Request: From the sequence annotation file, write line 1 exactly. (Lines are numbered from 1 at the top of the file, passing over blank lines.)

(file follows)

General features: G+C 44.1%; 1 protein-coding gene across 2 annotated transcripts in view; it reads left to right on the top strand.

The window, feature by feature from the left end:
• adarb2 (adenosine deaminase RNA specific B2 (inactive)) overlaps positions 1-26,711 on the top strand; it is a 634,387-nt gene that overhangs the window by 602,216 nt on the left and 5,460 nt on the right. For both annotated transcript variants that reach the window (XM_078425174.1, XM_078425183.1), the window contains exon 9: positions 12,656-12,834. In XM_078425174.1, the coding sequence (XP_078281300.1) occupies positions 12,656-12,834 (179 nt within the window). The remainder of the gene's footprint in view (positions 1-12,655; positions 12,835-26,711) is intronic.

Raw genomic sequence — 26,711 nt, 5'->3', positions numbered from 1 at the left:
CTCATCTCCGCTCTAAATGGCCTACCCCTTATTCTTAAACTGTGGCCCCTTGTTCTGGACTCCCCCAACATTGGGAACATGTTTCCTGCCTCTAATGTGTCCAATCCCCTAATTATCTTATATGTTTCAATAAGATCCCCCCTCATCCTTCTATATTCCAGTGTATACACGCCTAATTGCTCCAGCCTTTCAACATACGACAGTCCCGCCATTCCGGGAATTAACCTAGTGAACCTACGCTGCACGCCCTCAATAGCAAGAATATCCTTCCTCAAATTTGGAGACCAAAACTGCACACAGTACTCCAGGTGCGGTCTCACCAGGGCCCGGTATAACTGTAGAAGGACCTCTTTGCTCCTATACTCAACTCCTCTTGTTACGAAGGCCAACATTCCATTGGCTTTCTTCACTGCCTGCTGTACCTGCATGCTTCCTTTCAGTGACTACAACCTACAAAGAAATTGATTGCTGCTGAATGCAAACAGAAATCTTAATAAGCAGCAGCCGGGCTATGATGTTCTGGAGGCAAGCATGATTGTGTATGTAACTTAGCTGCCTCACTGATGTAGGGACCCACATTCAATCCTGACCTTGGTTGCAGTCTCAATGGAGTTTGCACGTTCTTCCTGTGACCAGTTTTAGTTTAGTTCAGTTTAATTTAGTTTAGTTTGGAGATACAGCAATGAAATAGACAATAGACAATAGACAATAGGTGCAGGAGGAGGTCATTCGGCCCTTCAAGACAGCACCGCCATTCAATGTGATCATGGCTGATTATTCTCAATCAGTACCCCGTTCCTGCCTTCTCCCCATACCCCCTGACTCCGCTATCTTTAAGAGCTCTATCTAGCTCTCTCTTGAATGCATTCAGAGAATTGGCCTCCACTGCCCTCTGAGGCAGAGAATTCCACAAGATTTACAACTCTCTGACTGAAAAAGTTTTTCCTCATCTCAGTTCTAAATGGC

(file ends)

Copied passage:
General features: G+C 44.1%; 1 protein-coding gene across 2 annotated transcripts in view; it reads left to right on the top strand.